Band: Garcia Peoples | Album: One Step Behind | Genre: Psychedelic rock, Progressive rock, Krautrock | Year: 2019
From: Rutherford, (NJ,) USA | Label: Beyond Beyond Is Beyond
For fans of: The Grateful Dead, Gong, The Moody Blues
Buy: Bandcamp | Amazon | Apple Music
Garcia Peoples’ 2018 debut album, Cosmic Cash, easily made my personal top 10 of last year, with its mixture of inventive song structures, psychedelic textures, and fun, loose garage rock atmosphere. Their album from March of this year, Natural Facts, while enjoyable, didn’t quite hit the same highs as their debut. It was more overtly folk-influenced, with significant touches of Americana. It seemed they were charting out a trajectory reminiscent of the Grateful Dead. With this context, this album took me by surprise.
One Step Behind is nearly 40 minutes long but contains only two songs, one of which stretches over half an hour. There remain ample doses of Dead-like jangly guitars, but the band have also included krautrock-like meditation and repetition, as well as technical guitar and keyboard lines I would expect from the likes of Yes. Continue reading “Album Review: Garcia Peoples – One Step Behind”
Band: Merlin | Album: The Mortal | Genre: Heavy Psych, Stoner metal | Year: 2019
From: Kansas City, (MO,) USA | Label: The Company
For fans of: Elder, Hawkwind, Pink Floyd
Buy: Bandcamp | Big Cartel | Apple Music
Merlin are one of the better examples of progressive stoner metal, and their last few albums have shown a clear musical evolution from dank groovemasters to artistically ambitious dank groovemasters. The saxophone which first appeared on 2018’s The Wizard now is more fully integrated, and with it, an injection of jazz influence. Blues elements are certainly present as well, but they don’t overpower, and many of the sludgy riffs are played with impressive restraint.
The Mortal appears to be something of a follow-up to The Wizard. Beyond their shared use of saxophone and similar titles, both close with an eponymous suite, and both those suites share musical and lyrical themes of magic. Continue reading “Album Review: Merlin – The Mortal”
Band: Babel Trio | Album: The Island of Cretal | Genre: Progressive rock, Stoner metal, Greek folk | Year: 2018
From: Crete, Greece | Label: Labyrinth of Thoughts Records
For fans: Elder, Baroness, Numidia, Anatolian rock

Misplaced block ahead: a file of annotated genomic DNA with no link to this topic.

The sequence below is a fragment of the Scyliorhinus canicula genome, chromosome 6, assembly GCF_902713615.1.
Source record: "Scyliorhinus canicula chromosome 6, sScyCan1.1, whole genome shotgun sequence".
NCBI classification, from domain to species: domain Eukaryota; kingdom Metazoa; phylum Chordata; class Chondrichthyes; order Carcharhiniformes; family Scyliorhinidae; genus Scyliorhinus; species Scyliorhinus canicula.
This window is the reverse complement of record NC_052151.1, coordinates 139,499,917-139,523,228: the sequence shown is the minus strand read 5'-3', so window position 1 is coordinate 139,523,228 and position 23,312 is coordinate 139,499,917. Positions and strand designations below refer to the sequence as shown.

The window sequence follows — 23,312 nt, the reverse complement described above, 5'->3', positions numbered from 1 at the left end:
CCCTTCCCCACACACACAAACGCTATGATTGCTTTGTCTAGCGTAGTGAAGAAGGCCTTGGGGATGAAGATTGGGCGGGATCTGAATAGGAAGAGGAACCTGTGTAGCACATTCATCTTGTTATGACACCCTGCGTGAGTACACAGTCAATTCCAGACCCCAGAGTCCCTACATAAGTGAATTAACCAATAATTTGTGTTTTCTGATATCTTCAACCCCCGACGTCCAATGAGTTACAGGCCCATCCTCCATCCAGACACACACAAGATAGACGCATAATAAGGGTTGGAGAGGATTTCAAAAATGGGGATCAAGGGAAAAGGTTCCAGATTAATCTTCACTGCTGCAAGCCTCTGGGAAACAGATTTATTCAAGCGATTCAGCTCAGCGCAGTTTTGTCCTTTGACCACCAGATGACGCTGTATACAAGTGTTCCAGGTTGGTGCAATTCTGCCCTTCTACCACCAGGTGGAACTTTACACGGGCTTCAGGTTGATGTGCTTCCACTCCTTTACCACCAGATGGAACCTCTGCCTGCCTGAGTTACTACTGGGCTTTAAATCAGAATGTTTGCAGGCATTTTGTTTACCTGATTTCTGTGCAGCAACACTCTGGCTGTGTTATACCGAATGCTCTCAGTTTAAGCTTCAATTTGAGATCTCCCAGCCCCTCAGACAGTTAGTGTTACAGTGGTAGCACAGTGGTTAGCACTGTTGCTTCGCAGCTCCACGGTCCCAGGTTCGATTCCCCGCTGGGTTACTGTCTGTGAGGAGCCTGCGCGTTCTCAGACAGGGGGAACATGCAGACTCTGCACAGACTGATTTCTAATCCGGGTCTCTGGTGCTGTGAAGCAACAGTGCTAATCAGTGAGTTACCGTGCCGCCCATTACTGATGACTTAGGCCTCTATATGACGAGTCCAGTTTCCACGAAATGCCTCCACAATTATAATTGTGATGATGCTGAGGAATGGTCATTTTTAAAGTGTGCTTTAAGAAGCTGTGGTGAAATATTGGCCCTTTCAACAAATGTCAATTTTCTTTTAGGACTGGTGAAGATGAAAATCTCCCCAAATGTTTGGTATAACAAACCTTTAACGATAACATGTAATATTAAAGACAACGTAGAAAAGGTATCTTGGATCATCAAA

Buy: Bandcamp | Amazon | Apple Music
Greece punches above its weight in regard to its metal scene. It’s no Finland or Norway, but for a rather small, sunny, non-Scandinavian country, its metal output is prolific and influential. Most of this tends to be in the form of black metal, with the scene-at-large’s sound being dubbed Hellenic Black Metal. Babel Trio produce music which, to my ears at least, sounds a bit more geographically-appropriate than black metal, which often is associated with cold, grim, wintry imagery.
Babel Trio is a Cretan band who play a brand of proggy, fuzzy, and distinctly-Greek metal. The Aegean is not necessarily a new location for heavy psychedelia to be fused with local folk traditions. Turkey’s been doing it since the 1970s. But where Turkey’s Anatolian rock is a celebrated niche genre, Greece’s folk traditions have remained largely absent from the world of rock music. Babel Trio aim to counteract that by infusing fuzzed-out metal with Cretan traditions and progressive ambition. The overall timbre of The Island of Cretal is evocative of many stoner metal bands from the US, but the melodies are unmistakably Grecian. Folk tunes are reinterpreted as complex, rolling riffs that help the band stand out. Continue reading “Album Review: Babel Trio – The Island of Cretal”
Band: Zerfas | Album: Zerfas | Genre: Psychedelic rock, Progressive rock, Folk rock | Year: 1973
From: Indianapolis, USA | Label: 700 West
For fans of: The Beatles post-1967, Yes, Yezda Urfa, The Grateful Dead
Zerfas are one of those bands that there isn’t much information about beyond their music. I’ve ascertained they were formed in Indianapolis in the late 1960s by brothers Dave (drums, vocals) and Herman Zerfas (keys, vocals), and they persisted under a series of names until the early 1980s. They released one album, Zerfas, in 1973.
Zerfas, however brief their career, showed a lot of potential to fill several niches in the realm of progressive rock. Prog is a genre notorious for taking itself too seriously, with the music being played with near-surgical precision. A lot of the music on Zerfas, while structured and arranged in uncommon ways, has a loose, fun atmosphere to it. The timbre is frequently warm and sunny, thanks in large part to the vocals. Imagine if The Beatles (c. 1968) had tried to record a progressive rock album, and you’ll get a decent idea of what’s here. Continue reading “Lesser-Known Gem: Zerfas – Zerfas”